Making it through the first half of C25K is a serious accomplishment. You should already find that your leg muscles are stronger and your endurance is better. Making it through the second half of the program, however, will be an even greater challenge. The walking breaks will soon be phased out entirely, which effectively takes the training wheels off and really puts you to the test.
It will be very tough, but you can make it to the end. Showing up is half the battle and the following tips should help push you to the finish.
Prepare for success – Take the time to get both mentally and physically prepared for every run. Physically prepare by properly hydrating and eating a light, healthy meal at least an hour beforehand (unless you’ve had success with running on an empty stomach). Make sure to also wear light, comfortable attire and warm up well with some dynamic stretching. Mentally prepare yourself; believe you’ll succeed, and you will.
Slow down – I’ve mentioned this before but it’s especially important with respect to the second half of the program, where there are either few or no walking breaks. Take your time. Slow down. Making the all too common mistake of pushing too hard out of the gate can completely drain your energy reserves and make the rest of your run miserable. Run at a pace slow enough that you can casually carry on a conversation. Don’t concern yourself with speed. Your only concern is making it through to the end without taking unscheduled walking breaks.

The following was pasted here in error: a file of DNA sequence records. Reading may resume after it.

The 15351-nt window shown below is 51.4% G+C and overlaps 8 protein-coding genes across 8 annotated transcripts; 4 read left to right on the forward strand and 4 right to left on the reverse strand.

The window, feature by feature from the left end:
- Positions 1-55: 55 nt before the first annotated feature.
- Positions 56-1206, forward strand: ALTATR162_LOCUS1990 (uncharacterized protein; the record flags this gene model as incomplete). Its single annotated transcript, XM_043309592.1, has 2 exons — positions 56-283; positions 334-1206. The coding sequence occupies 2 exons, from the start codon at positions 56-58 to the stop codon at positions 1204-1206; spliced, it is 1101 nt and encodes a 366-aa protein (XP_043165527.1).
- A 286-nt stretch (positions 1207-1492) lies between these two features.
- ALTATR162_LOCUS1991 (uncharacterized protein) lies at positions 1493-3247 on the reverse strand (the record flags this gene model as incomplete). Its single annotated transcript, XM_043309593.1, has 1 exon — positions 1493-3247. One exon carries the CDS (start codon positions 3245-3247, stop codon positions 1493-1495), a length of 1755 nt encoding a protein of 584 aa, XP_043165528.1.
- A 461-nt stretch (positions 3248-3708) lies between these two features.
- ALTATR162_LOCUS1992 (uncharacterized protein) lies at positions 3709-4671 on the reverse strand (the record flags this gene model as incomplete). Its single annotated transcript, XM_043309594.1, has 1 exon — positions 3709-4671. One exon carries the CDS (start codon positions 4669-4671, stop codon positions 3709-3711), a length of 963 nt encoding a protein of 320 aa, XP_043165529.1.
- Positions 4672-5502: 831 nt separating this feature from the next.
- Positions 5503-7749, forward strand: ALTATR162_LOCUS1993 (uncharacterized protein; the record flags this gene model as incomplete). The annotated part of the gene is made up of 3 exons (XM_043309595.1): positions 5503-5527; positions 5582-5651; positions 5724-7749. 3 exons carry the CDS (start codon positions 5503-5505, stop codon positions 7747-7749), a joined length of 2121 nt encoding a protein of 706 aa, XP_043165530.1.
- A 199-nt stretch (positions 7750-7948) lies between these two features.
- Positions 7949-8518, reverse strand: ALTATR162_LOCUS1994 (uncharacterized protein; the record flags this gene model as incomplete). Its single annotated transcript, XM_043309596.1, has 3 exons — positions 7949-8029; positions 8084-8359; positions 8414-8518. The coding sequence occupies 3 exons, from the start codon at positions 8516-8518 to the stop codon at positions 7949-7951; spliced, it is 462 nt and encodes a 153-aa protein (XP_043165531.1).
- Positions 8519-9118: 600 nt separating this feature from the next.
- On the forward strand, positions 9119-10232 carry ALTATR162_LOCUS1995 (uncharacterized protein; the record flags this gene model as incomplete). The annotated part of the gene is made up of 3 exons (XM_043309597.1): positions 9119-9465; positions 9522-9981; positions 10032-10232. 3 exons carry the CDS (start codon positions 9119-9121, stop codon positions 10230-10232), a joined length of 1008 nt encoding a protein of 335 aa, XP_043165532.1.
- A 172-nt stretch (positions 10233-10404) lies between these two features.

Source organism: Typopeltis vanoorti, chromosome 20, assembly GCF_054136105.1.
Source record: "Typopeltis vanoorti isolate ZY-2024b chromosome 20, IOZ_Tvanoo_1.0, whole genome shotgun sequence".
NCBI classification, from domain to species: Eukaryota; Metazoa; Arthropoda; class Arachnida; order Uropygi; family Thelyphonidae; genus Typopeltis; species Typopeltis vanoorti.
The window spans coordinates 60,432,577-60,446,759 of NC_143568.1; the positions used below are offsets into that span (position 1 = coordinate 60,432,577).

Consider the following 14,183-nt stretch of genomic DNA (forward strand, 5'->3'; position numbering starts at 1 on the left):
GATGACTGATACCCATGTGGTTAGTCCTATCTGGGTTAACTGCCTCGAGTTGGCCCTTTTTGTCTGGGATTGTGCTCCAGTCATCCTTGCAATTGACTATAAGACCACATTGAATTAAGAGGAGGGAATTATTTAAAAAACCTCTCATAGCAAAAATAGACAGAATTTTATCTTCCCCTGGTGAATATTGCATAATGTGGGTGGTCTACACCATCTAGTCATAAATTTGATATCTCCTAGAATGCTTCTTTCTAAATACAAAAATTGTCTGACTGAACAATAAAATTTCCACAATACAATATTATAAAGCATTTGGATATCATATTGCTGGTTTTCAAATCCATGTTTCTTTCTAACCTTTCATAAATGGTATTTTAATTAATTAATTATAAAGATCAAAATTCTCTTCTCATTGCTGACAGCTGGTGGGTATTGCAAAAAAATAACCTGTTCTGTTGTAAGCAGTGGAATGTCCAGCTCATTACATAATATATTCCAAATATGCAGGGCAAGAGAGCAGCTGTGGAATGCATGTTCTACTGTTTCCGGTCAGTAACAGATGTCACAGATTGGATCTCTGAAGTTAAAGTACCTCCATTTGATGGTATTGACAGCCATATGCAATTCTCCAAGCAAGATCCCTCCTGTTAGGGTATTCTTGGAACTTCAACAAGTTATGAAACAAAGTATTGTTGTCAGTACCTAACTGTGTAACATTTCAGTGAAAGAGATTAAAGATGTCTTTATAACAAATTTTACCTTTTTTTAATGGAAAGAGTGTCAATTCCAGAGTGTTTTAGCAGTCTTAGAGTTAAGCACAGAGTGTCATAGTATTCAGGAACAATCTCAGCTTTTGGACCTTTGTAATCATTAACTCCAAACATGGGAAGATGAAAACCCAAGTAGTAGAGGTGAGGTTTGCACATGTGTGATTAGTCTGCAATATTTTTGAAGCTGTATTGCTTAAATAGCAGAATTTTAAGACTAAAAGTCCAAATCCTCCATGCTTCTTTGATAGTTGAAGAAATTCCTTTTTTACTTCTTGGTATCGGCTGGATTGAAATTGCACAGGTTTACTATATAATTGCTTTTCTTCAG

Don’t mind the clock – My grandma always said, “a watched pot never boils.” Well, it does, but it feels like it takes forever. I found that during these late-stage runs, the sooner I looked at the timer the longer the run felt. In contrast, the longer I waited to peek, the quicker time seemed to pass. Hold out as long as you can to look at how much time is left on the clock, and you might be surprised how quickly the time passes.
There’s no such thing as failure – If you find yourself unable to complete a workout, absolutely do not think you’ve failed. Everyone has bad days now and then – it’s an unavoidable part of running. Every time you get out there and put your feet on the pavement, you improve. Progress takes time for everyone, but as long as you keep getting out there, you will get stronger and gain endurance.
This isn’t a race and, not finishing in nine weeks is of no consequence. That’s the best part about Couch to 5k – you can always repeat a previous week and move forward only when you feel ready to do so.